Arguments of our bureaucrats on the equivalence and recognition of the Russian higher education diplomas and academic degrees by foreign universities are not supported by any multilateral legal covenants in fact. This is nothing but wishful thinking and fantasies of the high-ranking managers of the national higher education system. We are trying to copy only a few formal elements of the system in fact. It might be for this reason that many people are sceptical about the national system modernization process that is reduced to a few elements being automatically copied for application in Russia, while the western methodologies are poorly tested and not quite harmonized with the national education traditions and practices. As a result, the copying process benefits are normally nothing better than mechanic replicas of the foreign innovations. This kind of parroting inevitably leads to the pivotal principles of the copied system being distorted and, therefore, the whole initiative is limited to new terminology in the best case whilst the old education traditions and practices are left intact.

In view of the above, it would be logical to ask whether or not the project to implement the competency-building approach and the credit-modular system in the national HPE system (now reduced to HE in fact) is feasible and reasonable; and, if so, to what degree?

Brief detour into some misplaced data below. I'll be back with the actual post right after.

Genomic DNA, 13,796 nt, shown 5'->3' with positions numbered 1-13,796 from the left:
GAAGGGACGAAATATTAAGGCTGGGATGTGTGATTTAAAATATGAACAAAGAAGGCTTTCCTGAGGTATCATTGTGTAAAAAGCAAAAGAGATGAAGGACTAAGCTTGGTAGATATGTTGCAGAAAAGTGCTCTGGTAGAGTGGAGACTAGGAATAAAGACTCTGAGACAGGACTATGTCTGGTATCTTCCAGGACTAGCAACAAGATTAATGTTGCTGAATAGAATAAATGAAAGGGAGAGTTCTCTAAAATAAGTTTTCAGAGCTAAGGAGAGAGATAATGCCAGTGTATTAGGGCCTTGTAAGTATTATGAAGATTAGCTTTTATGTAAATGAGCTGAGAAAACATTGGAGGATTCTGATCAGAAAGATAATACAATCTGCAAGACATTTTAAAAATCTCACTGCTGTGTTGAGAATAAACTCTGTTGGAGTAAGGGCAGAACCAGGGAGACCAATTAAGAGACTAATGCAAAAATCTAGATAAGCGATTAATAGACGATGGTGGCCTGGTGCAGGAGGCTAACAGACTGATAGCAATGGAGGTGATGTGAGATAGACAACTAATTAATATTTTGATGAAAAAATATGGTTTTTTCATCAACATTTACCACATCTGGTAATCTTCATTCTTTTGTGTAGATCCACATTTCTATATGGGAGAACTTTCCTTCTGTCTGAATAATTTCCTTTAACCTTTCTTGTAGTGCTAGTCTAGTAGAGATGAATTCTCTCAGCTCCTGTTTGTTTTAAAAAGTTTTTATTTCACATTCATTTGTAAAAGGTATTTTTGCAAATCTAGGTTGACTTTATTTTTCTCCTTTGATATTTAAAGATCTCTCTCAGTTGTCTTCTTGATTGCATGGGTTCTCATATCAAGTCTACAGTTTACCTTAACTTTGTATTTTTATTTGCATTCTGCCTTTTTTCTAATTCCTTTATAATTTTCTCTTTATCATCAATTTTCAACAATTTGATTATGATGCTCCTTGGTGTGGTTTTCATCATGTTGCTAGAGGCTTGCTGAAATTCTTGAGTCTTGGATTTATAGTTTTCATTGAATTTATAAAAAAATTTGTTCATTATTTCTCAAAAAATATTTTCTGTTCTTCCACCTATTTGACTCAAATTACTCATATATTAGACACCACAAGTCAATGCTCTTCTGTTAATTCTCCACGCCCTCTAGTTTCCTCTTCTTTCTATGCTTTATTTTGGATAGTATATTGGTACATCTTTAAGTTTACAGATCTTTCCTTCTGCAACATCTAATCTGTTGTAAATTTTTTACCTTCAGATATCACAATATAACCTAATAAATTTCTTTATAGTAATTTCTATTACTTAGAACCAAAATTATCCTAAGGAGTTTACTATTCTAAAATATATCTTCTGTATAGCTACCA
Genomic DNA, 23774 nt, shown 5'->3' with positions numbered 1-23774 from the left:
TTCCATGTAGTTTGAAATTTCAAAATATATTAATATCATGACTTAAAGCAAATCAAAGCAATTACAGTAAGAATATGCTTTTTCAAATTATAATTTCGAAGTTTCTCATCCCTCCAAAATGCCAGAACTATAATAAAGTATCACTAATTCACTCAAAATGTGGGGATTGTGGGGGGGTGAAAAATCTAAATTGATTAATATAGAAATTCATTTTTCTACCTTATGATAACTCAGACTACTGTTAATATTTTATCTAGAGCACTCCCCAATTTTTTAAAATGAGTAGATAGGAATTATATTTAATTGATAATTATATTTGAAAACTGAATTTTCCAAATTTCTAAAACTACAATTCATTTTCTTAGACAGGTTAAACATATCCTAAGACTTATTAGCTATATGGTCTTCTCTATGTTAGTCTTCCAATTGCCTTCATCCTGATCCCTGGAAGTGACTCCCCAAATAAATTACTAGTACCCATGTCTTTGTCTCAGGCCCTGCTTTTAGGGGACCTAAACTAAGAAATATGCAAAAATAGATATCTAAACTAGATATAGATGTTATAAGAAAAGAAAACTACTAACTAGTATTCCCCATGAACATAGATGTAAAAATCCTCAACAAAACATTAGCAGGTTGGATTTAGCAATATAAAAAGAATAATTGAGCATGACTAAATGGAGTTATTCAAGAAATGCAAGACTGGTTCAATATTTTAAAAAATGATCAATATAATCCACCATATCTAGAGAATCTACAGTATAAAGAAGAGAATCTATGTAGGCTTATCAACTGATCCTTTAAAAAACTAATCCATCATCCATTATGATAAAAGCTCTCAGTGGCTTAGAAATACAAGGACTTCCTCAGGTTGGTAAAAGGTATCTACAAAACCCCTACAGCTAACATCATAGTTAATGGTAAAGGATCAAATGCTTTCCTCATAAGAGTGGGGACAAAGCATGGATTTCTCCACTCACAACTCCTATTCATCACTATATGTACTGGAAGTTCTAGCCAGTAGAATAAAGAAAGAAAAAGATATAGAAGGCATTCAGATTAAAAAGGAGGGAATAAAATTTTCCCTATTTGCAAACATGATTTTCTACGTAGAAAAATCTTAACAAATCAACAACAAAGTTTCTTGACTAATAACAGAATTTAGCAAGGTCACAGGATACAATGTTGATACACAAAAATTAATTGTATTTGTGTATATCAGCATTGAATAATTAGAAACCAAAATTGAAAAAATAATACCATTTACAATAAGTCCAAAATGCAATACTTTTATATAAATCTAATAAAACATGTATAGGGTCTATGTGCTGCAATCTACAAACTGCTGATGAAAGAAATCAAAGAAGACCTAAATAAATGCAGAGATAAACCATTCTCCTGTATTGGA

References

  1. Efremov, A. Bolonskiy protsess: problemy rossiyskikh universitetov // Prezentatsiya na kursakh PK PPS (Bologna process: problems of Russian universities // Presentation at teacher's postgraduate courses) / A. Efremov. – Moscow: AGS pri prezidente RF, 2006. – (Academy of Civil Service).
  2. Kostyuchenko, V.F. Professionalizm v sfere fizicheskoy kul'tury i sporta (Professionalism in the sphere of physical culture and sport) / V.F. Kostyuchenko, E.F. Orekhov, M.Yu. Shchennikova, A.A. Germanova. – St. Petersburg: NGU im. P.F. Lesgafta, 2014. – 223 P.
  3. Likhachev, O.E. Sovremennye problemy vysshego mnogourovnevogo obrazovaniya (Modern problems of multilevel higher education) // Teoriya i praktika fiz. kul'tury. – 2000. – № 9. – P. 57-59.
  4. Mitrofanov, S. Plyusy i minusy «Bolonskogo protsessa» (Pros and Cons of "Bologna process") // Russkiy zhurnal. In addition to. columns Twilight of Education) // http://www.russ.ru/ist _sovr/sumerki/ 20030407 _mitr.html. – 07.04.2003.
  5. Mukhudadaev, M.O. Politika modernizatsii otechestvennogo obrazovaniya: osobennosti i protivorechiya (National education modernization policy: characteristics and contradictions) // Izvestiya RGPU im. A.I. Gertsena. – St. Petersburg, 2008. – № 10 (56).– P. 137-149.

Corresponding author: fizkul@teoriya.ru